Richard Swinburne is a Fellow of the British Academy. He was Nolloth Professor of the Philosophy of the Christian Religion at the University of Oxford from 1985 to 2002 and is currently Emeritus Nolloth Professor of the Philosophy of the Christian Religion.

Swinburne is best-known for his trilogy on the philosophy of theism (The Coherence of Theism, The Existence of God, and Faith and Reason). The central book of this trilogy, The Existence of God, claims that arguments from the existence of laws of nature—those laws leading to the evolution of human bodies and human consciousness—make it probable that there is a God. He has summarized the ideas of this trilogy in a short book, Is There a God? 

The second edition of The Coherence of Theism was published in 2016. This updated version takes into account all of the writing since its original publication on the analytic philosophy of religious tradition.

He has also written a tetralogy of books on the meaning and justification of central Christian doctrines (including Revelation and Providence and The Problem of Evil). He has written at various lengths on many other major issues of philosophy including epistemology (the study of what makes a belief rational or justified) in his book Epistemic Justification. He has applied his views on probability as it relates to theism to the issue of the probability that Jesus rose from the dead in The Resurrection of God Incarnate.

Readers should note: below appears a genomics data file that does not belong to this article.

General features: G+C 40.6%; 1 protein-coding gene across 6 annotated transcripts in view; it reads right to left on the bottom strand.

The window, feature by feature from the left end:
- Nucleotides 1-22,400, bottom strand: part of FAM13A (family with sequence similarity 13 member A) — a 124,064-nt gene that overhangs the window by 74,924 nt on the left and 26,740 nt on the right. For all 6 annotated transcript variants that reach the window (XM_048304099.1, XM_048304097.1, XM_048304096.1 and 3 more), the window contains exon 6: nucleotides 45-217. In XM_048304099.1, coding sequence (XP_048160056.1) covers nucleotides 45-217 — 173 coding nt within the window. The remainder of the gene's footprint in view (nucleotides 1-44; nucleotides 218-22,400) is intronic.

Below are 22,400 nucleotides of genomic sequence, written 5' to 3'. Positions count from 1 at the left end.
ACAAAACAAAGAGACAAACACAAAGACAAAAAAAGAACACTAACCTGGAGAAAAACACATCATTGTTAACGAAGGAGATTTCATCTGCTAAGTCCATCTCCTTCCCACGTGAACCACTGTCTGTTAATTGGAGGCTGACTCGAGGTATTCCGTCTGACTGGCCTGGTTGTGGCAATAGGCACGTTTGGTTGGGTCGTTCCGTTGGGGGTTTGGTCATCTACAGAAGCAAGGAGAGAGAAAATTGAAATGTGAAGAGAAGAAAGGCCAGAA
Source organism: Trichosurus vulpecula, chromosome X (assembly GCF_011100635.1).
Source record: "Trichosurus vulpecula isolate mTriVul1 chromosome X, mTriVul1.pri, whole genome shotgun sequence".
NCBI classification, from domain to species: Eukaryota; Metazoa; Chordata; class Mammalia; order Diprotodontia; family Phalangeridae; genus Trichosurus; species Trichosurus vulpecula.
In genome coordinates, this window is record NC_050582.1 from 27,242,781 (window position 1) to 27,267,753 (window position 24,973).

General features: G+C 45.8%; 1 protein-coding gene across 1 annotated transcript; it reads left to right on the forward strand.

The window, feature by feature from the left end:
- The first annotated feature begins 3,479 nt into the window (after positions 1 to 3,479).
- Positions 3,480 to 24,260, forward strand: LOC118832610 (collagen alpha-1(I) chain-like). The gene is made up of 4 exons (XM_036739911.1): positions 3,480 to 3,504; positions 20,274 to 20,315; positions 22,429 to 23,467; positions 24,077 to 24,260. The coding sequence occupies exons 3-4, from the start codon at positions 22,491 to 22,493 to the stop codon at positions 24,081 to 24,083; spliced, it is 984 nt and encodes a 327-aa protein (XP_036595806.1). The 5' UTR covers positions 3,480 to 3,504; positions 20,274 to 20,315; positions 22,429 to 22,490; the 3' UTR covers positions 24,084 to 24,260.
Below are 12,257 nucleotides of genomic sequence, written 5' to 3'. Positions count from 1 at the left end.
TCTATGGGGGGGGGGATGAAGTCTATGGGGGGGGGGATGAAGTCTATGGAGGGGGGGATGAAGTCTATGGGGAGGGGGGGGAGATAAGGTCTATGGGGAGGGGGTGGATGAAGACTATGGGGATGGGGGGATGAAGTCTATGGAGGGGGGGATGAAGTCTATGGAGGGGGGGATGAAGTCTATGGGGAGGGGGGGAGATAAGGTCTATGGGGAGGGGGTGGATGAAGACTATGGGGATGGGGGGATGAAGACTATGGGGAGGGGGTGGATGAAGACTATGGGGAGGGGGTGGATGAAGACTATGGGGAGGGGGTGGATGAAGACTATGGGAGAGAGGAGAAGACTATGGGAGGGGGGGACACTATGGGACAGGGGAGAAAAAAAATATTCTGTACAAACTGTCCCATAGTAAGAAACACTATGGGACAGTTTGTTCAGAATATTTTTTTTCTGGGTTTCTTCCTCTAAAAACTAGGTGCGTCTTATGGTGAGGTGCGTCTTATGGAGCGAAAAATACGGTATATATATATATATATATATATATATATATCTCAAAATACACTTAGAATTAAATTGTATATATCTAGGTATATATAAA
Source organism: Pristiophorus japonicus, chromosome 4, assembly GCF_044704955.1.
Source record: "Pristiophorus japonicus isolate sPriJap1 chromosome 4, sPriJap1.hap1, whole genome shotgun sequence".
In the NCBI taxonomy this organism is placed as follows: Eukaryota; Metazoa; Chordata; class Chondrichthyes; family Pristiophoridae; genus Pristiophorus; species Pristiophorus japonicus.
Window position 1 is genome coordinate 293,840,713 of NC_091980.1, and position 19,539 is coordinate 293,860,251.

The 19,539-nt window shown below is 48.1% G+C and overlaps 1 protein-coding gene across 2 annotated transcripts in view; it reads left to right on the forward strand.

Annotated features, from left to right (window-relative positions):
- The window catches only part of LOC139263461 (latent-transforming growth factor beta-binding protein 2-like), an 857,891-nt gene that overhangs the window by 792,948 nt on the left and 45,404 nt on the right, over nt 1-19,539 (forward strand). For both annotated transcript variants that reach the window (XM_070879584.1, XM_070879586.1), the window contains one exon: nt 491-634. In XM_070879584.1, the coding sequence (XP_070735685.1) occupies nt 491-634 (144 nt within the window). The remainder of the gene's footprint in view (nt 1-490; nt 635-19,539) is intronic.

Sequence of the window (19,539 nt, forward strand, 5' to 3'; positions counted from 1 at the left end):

He has summarized the ideas of the later tetralogy and on the Resurrection in a second book, Was Jesus God? 

He is also well-known for his defense of ‘substance dualism’ (the view that humans consist of two parts, soul and body) in his earlier book The Evolution of the Soul.  His latest book Mind, Brain, and Free Will gives new arguments for substance dualism and claims that humans have free will to choose between good and evil. It argues that neuroscience cannot now and could not ever show this claim to be false.

Swinburne lectures often in many different countries, both as a visiting Professor, and by giving a series of named lectures. He has been awarded Honorary Doctorates by the Catholic University of Lublin in 2015, and by Dimitrie Cantemir Christian University, Bucharest in 2016.